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Chapter Six.docx

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Department
Psychology
Course
PSYC 2740
Professor
Steven Seah
Semester
Fall

Description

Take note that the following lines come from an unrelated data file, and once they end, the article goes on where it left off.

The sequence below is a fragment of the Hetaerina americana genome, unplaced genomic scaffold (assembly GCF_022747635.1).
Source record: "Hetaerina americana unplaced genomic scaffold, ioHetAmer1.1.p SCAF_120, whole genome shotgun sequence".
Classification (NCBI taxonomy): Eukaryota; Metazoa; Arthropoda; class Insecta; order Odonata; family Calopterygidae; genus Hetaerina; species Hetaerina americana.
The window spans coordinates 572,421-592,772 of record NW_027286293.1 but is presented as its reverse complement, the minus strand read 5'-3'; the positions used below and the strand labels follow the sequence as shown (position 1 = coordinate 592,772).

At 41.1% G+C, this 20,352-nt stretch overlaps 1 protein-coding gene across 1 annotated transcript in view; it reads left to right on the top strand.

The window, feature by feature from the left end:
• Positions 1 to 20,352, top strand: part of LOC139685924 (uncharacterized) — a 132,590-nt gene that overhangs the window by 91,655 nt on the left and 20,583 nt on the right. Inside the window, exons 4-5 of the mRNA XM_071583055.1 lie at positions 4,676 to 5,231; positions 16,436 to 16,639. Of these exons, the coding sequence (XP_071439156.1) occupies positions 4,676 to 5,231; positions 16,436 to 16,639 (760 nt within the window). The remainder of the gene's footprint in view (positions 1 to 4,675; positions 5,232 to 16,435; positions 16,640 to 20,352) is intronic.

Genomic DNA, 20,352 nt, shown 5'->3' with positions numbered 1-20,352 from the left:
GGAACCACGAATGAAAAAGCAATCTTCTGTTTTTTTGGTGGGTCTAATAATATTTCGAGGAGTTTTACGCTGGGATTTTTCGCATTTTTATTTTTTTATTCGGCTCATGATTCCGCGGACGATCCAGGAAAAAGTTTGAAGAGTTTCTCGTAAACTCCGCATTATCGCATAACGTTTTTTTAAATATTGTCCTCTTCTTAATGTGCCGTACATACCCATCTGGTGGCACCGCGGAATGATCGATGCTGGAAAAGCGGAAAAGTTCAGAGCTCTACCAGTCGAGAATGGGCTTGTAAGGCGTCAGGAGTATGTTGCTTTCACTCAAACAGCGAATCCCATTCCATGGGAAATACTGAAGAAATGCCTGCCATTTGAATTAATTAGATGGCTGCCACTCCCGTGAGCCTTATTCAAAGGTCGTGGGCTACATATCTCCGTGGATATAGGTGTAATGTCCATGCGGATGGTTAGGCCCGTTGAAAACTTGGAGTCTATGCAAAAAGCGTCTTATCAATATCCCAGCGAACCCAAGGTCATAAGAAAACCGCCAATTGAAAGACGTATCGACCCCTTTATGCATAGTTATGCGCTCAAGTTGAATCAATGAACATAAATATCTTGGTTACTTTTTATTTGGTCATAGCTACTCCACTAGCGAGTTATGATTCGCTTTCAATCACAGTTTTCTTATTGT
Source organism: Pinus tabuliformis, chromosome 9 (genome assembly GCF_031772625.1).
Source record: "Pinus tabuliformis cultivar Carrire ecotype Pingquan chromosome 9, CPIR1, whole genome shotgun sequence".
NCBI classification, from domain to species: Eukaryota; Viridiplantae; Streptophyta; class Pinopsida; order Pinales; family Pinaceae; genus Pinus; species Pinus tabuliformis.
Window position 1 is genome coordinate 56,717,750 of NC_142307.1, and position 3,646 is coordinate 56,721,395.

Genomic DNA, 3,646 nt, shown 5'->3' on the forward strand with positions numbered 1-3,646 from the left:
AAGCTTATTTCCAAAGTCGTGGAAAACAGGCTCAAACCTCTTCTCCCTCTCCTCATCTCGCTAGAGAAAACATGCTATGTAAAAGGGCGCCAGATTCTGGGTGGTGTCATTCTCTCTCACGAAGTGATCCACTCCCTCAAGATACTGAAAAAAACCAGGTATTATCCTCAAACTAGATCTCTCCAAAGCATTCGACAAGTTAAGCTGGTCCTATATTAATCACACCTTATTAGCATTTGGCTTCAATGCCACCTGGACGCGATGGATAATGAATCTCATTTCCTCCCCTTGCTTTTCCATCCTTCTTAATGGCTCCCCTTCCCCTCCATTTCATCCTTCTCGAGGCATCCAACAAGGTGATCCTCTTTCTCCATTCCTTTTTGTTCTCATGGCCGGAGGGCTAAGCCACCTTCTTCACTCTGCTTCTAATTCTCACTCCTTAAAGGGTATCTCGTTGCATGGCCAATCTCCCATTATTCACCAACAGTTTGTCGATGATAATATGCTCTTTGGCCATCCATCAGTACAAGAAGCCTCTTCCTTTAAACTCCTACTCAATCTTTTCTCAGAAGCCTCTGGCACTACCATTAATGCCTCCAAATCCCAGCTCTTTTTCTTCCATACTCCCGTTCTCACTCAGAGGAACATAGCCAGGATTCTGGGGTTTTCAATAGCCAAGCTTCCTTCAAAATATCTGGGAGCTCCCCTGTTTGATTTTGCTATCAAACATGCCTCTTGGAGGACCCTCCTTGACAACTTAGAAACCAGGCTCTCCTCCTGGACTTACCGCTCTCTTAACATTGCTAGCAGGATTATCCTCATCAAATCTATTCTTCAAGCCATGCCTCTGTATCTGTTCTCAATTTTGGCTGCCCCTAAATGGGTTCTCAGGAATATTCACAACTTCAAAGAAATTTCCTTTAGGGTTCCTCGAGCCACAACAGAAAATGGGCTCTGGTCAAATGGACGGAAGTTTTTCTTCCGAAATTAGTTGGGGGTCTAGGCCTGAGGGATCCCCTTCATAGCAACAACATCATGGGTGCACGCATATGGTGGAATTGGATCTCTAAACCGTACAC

Chapter Six: The Biological Domain: Genetics & Personality The Human Genome  Genome: refers to the complete set of genes an organism processes o The human genome contains between 20,000 and 30,000 genes; all located on 23 pairs of chromosomes  Although the number of genes humans possess is similar to the number of genes estimated for mice and worms, the manner in which human genes get decoded into proteins turns out to be far more variable than other species  These protein-coding games, making up roughly 2% of human genome, are only part of the story o Many parts og the other 98% of the DNA in the human chromosomes used to be chalked up as genetic junk because scientists believed that these parts were functionless residue that served no purpose o Parts of these chunks of DNA have an impact on humans, potentially affecting everything from a person’s physical size to personality Controversy About Genes and Personality  Why might the study of genes and personality be controversial? Ideology, eugenics, others.. o Ideology: if individuals differ in thrill seeking, e.g. care caused by specific genes, then does this mean that we should not hold juvys responsible for stealing cars for joy rides?  If scientists trace a behaviour patter or personality trait to a genetic component, some people worry that such findings might lead to pessimism about the possibilities for change o Eugenics: is the notion that we can design the future of the human species by fostering the reproduction of persons with certain traits and by discouraging the reproduction f persons without those traits  Many people worried that findings from genetic studies might be used to support programs intend to prevent some individuals from reproducing or even worse to bolster the cause of those who would advocate that some people be eliminated in order to create a “master race” o Even though some observed differences between people can be due to genetic differences, this does not mean that the environment plays no role in modifying the trait. (e.g. height, 90% genetic differences & 10% environment)  Behavioural genetics are typically not content simply with figuring out the percentage of variance due to genetic and environmental causes o Percentage of variance: refers to the fact that individuals vary, or are difference from each other and this variability can be portioned into % that are due to different causes o Also interested in the correlation between genes and environment interact and correlate with each other What is Heritability? (and what methods do geneticists use to get their answers?)  Heritability is a statistic that refers to the proportion of observed variance in a GROUP of individuals that can be accounted for by genetic variance. o Describes the degree to which genetic differences between individuals cause differences in an observed property, such as height, extraversion or sensation seeking o It provides useful information in identifying the genetic and environmental determinants of personality  Heritability has a formal definition: the proportion of phenotypic variance that is attributable to genotypic variance o Phenotypic variance: refers to observed individual differences (height, weight, personality) o Genotypic variance: refers to individual differences in the total collection of genes possessed by each person. o Heritability of .50 means that the environmental component is .50 o Heritability of .20 means that the environmental component is .20  The environmental contribution is defined in a similar way o The percentage of observed variance in a GROUP of individuals that can be attributed to environmental (nongenetic) differences called environmentally Misconceptions About Heritability  One misconception about heritability is that it can be applied to a single individual, it can’t. it refers only to differences in a sample or population, not an individual.  Another is that it is constant. Heritability always depends on both the range of genetic differences in the population and the environmental differences that population.  Last misconception is that heritability is an absolutely precise statistic. It is actually an estimate of the percentage of phenotypic differences due to genetic differences. Nature-Nurture Debate Clarified  Nature-nurture debate- the arguments about whether genes or environments are more important determinants of personality o At the level of an individual: no nature-nurture debate, every individual contains a unique constellation of genes o At the level of the population: we can disentangle the influence of genes and environment Behavioural Genetic Methods Selective breeding- studies of Humans’ Best Friend  Selective breeding occurs by identifying the dogs that possess the characteristic and having them mate only with other dogs that also possess the characteristic o Could be physical, behavioural Family Studies  Family studies: correlate the degree of genetic relatedness among family members with the degree of personality similarity and capitalize on the fact that there are known degrees of genetic overlap among family members. o Parents 50% genes shared with children, siblings share 50%, grandparents & grandchildren 25% as well as uncles aunts niece and nephew. First cousins only share 12.5% of genes.  if a personality characteristic is highly heritable then family members with greater genetic relatedness should be more similar to each other than are family members with less genetic relatedness.  Family members who share the same genes also typically share the same environment, e.g. brother and sister shy because parents raised them that way. Twin Studies  Twin studies: estimate heritability by gauging whether identical twins, who share 100 percent genes are more similar to each other than are fraternal twins, who only share 50 percent of genes.  Identical twins (monozygotic MZ twins), come from a single fertilized egg (or zygote) which divides into two at some point during gestation. No one knows why they divide, they just do. 100% of genes shared.  Fraternal twins (dizygotic DZ twins), because they come from two eggs that were separately fertilized. Can be the same sex or opposite sex, whereas identical will be same. 50% genes shared.  one simple method to calculate heritability: double the difference between the MZ correlation and DZ correlation (look @ book for formula) o rmz- refers to the correlation coefficient computed between pairs of monozygotic twins, and rdz- refers to the correlation